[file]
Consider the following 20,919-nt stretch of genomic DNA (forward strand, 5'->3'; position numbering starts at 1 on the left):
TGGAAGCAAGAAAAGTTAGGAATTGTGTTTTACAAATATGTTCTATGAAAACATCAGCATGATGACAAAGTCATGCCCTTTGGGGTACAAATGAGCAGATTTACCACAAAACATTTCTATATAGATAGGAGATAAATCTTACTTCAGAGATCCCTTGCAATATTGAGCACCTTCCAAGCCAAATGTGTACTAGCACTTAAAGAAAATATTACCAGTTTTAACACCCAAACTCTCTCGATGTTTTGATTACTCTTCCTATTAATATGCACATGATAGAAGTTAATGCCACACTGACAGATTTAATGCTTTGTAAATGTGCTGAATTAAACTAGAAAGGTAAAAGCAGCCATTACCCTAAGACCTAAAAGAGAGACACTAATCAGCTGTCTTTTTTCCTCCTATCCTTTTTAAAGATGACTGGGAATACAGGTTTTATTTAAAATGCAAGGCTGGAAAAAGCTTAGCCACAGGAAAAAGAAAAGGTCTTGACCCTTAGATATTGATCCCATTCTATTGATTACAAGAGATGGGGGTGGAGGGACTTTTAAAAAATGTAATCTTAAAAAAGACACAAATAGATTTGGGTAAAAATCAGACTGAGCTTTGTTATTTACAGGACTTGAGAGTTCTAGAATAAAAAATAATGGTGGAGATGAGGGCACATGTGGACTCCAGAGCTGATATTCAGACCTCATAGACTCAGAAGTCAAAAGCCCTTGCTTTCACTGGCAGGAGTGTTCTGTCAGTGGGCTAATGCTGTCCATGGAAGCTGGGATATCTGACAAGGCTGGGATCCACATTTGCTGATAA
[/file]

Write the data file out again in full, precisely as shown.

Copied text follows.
Consider the following 20,919-nt stretch of genomic DNA (forward strand, 5'->3'; position numbering starts at 1 on the left):
TGGAAGCAAGAAAAGTTAGGAATTGTGTTTTACAAATATGTTCTATGAAAACATCAGCATGATGACAAAGTCATGCCCTTTGGGGTACAAATGAGCAGATTTACCACAAAACATTTCTATATAGATAGGAGATAAATCTTACTTCAGAGATCCCTTGCAATATTGAGCACCTTCCAAGCCAAATGTGTACTAGCACTTAAAGAAAATATTACCAGTTTTAACACCCAAACTCTCTCGATGTTTTGATTACTCTTCCTATTAATATGCACATGATAGAAGTTAATGCCACACTGACAGATTTAATGCTTTGTAAATGTGCTGAATTAAACTAGAAAGGTAAAAGCAGCCATTACCCTAAGACCTAAAAGAGAGACACTAATCAGCTGTCTTTTTTCCTCCTATCCTTTTTAAAGATGACTGGGAATACAGGTTTTATTTAAAATGCAAGGCTGGAAAAAGCTTAGCCACAGGAAAAAGAAAAGGTCTTGACCCTTAGATATTGATCCCATTCTATTGATTACAAGAGATGGGGGTGGAGGGACTTTTAAAAAATGTAATCTTAAAAAAGACACAAATAGATTTGGGTAAAAATCAGACTGAGCTTTGTTATTTACAGGACTTGAGAGTTCTAGAATAAAAAATAATGGTGGAGATGAGGGCACATGTGGACTCCAGAGCTGATATTCAGACCTCATAGACTCAGAAGTCAAAAGCCCTTGCTTTCACTGGCAGGAGTGTTCTGTCAGTGGGCTAATGCTGTCCATGGAAGCTGGGATATCTGACAAGGCTGGGATCCACATTTGCTGATAA